Friday night footy provides the only moment of normality in sad Numurkah


School holidays are meant to be fun. It gives us a break from the tedious and strenuous amount of work, a chance to sleep-in, a chance to hang with your mates and catch up on a lot of sillyness. Sadly, a group of Numurkah boys took that a bit too seriously last Saturday night. This week has been the toughest week, I’d never experienced such a sudden shock like this, it was amazing to see friends lending a shoulder to cry on to people they hardly knew. It’ll never be the same in the schoolyard without Justin, a year 12 student who was tragically killed in a car accident at 10:00pm on April 9. His friends had been drinking, including the driver. They walked away without a scratch. Our little community has come closer with this loss, it still doesn’t seem real to me however. Even after attending school on Monday (yes, attending school during the holidays) to confront the pain and tears of our closest friends, it still seems a bit artificial. I wasn’t friends with Justin, we weren’t enemies. I knew who he was and he knew who I was, but we never talked. But, I’ll miss him.

The week dragged on and on. It seemed like Numurkah was stuck in a rut while the rest of the world moved on around it. That’s how it felt for me anyway. Finally Friday came by, and the enthusiasm of a bright sunny day outside seemed to be my undoing as I awoke. After a fairly brutal night of footy training, which included a staggering 140+ sit-ups, every muscle in my body ached, especially my abdomen area, which hurt quite a bit when I tried to spring up after waking up. I hit the pillow with my head with a whack as I fell back down, and I thought I should just stay in bed. Mum told me to go get the mail though, which isn’t as easy as it sounds when you’ve got a 400m driveway.

I was craving some footy action, the Tigers and Magpies looked like quite a tantalising match-up, seeing the competition’s best running on all cylinders against a young, improving side (since when have Richmond not had the ‘improving’ tag associated with them?). Collingwood were tipped by many to run out comfortable winners, and they looked like a champion team in the opening quarter, with Dale Thomas taking advantage of a lazy Dustin Martin to bang through the first goal of the game. Martin, on the mark, turned his back and walked away, deeming Thomas to be too far away to have a shot, but when he turned around he saw Daisy running forward and booting long for a major. It was back in the forward line from the middle, with Travis Cloke taking a strong mark and splitting the middle from 50m out. Cloke’s finally found his kicking boots. Will Thursfield was tossed aside like a ragdoll as Chris Dawes marked strongly and kicked his first, before Ben Johnson made it four-zip when he goaled from long range. Richmond’s daring kick-ins right up the guts were laughable, but they worked on a couple of occasions. One of those times, it ended in the hands of Jack Riewoldt, who took a ripper of a mark contested with Chris Tarrant. He booted the goal, but Dane Swan had an immediate reply to that, before hobbling off the field with a knock to the leg. Riewoldt kicked his second, but the Pies breezed past in the final few minutes, with Scott Pendlebury, Steele Sidebottom and Jarryd Blair all booting majors to give the Magpies a massive lead of 40 points in a quarter of pure domination.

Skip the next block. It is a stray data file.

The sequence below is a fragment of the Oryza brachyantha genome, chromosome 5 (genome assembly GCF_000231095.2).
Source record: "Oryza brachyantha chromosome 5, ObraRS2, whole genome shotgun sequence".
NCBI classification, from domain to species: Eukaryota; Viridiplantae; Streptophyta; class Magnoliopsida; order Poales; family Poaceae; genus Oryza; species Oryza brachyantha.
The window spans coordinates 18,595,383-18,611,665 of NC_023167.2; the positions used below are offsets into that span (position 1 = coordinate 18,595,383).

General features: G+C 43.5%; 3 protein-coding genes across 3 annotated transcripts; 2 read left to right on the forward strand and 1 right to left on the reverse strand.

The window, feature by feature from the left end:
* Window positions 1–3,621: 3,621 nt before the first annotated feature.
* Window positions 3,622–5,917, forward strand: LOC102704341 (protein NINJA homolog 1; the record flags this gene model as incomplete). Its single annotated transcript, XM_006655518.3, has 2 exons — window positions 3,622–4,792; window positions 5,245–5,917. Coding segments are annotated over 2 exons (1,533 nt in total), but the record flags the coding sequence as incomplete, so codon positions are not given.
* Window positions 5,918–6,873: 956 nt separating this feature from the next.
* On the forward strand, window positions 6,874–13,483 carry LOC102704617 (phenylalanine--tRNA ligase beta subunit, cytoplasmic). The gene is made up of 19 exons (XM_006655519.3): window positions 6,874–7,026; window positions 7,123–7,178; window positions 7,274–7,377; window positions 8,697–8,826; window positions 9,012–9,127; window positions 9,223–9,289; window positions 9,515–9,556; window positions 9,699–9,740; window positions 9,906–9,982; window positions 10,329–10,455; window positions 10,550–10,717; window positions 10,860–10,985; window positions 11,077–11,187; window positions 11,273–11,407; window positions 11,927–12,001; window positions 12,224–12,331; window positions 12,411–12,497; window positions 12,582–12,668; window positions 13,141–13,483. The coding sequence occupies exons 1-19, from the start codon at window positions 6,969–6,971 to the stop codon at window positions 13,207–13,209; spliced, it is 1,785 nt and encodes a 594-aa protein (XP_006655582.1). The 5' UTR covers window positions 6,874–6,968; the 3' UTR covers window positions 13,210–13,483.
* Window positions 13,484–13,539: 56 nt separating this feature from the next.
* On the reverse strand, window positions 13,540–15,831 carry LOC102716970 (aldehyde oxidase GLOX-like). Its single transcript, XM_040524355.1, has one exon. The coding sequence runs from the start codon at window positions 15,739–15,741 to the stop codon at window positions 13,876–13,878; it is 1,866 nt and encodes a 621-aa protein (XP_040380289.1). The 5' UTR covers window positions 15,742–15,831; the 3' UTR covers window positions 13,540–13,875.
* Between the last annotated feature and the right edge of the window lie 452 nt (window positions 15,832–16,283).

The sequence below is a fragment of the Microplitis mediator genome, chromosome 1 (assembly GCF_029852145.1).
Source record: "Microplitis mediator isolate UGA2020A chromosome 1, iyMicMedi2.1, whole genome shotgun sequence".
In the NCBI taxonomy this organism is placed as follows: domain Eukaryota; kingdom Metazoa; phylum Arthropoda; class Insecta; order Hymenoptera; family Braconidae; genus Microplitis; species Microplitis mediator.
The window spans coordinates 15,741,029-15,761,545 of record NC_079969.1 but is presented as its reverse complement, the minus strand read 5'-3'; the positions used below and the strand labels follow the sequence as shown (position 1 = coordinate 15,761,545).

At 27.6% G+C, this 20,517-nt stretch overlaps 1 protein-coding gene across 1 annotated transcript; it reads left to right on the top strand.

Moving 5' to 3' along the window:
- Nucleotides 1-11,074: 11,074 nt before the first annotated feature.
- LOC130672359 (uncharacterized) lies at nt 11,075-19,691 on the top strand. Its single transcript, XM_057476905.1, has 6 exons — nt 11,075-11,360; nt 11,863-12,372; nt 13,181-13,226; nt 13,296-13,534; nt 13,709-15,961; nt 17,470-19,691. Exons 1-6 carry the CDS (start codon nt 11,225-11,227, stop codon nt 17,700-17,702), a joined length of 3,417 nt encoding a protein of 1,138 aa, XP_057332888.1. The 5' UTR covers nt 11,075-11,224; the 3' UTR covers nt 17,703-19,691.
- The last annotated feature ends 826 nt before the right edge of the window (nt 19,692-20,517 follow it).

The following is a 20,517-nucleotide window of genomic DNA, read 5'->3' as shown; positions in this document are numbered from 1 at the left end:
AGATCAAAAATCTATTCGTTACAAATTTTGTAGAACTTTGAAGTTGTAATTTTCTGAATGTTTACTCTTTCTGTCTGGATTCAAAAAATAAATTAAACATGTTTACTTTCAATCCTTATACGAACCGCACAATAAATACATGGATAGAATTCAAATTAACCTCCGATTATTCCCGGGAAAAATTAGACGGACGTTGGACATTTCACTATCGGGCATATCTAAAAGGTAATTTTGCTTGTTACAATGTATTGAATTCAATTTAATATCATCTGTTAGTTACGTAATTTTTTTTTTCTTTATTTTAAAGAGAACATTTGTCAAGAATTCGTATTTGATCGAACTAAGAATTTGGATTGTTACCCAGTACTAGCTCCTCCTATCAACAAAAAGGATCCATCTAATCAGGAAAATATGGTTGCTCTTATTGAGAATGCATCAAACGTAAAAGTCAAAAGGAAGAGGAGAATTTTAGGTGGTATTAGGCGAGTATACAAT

Swan’s leg seemed fine, but he didn’t need much strength in it to pop through his second from 10m out directly in front, but some daring play from the Tigers resulted in the much-improved Tyrone Vickery shimmy past Leon Davis with ease before kicking the goal. Davis looked like he’d found the shorts that David Hale had discarded on the ground last weekend, with the addition of the white-looking Skins, it seemed he was wearing large basketball shorts. Swan gracefully collected the greasy football off the ground before slotting his third, and while he was picking the grass from the tips of his fingernails, Cam Wood marked and split the middle. Wood is an interesting player. Not good enough to string together multiple games for the Magpies, but would be a good ruckman for a side such as Geelong or even Greater Western Sydney. Richmond were starting to get some luck on their side, especially when Brad Miller, Melbourne discard playing his first game in the yellow and black, blocked the path of Harry O’Brien, allowing Martin to gather and put it on the boot. The ball went straight between Harry’s legs, tumbling on and on for a goal, and as quick as anything, Matt White had snapped a superb goal from near the boundary line. The Pies hit back equally quickly, with Dayne Beams marking uncontested from a quick clearance and scoring, before Blair showed more than his stature leads you to believe, fending off Shane Edwards with one hand while springing forward to handball to Cloke in the goalsquare for another major, the Pies out to a 50 point lead at half time.